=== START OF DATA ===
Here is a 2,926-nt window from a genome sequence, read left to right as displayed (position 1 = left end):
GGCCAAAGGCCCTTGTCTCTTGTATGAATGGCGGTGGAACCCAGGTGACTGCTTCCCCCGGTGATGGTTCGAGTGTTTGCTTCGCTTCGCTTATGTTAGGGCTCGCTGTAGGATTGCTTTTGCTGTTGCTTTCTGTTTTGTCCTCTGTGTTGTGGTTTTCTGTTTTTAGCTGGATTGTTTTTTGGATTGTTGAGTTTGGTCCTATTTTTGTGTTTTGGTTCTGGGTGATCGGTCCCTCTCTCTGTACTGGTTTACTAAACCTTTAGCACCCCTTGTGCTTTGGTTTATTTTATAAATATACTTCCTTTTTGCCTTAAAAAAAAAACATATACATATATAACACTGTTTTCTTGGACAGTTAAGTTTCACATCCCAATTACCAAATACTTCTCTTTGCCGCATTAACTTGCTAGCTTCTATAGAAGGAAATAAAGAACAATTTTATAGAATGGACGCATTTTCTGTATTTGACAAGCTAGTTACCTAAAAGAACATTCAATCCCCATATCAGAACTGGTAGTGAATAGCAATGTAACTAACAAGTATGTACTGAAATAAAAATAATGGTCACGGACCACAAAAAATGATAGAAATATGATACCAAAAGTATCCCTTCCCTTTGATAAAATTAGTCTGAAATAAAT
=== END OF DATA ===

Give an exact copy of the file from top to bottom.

Here is a 2,926-nt window from a genome sequence, read left to right as displayed (position 1 = left end):
GGCCAAAGGCCCTTGTCTCTTGTATGAATGGCGGTGGAACCCAGGTGACTGCTTCCCCCGGTGATGGTTCGAGTGTTTGCTTCGCTTCGCTTATGTTAGGGCTCGCTGTAGGATTGCTTTTGCTGTTGCTTTCTGTTTTGTCCTCTGTGTTGTGGTTTTCTGTTTTTAGCTGGATTGTTTTTTGGATTGTTGAGTTTGGTCCTATTTTTGTGTTTTGGTTCTGGGTGATCGGTCCCTCTCTCTGTACTGGTTTACTAAACCTTTAGCACCCCTTGTGCTTTGGTTTATTTTATAAATATACTTCCTTTTTGCCTTAAAAAAAAAACATATACATATATAACACTGTTTTCTTGGACAGTTAAGTTTCACATCCCAATTACCAAATACTTCTCTTTGCCGCATTAACTTGCTAGCTTCTATAGAAGGAAATAAAGAACAATTTTATAGAATGGACGCATTTTCTGTATTTGACAAGCTAGTTACCTAAAAGAACATTCAATCCCCATATCAGAACTGGTAGTGAATAGCAATGTAACTAACAAGTATGTACTGAAATAAAAATAATGGTCACGGACCACAAAAAATGATAGAAATATGATACCAAAAGTATCCCTTCCCTTTGATAAAATTAGTCTGAAATAAAT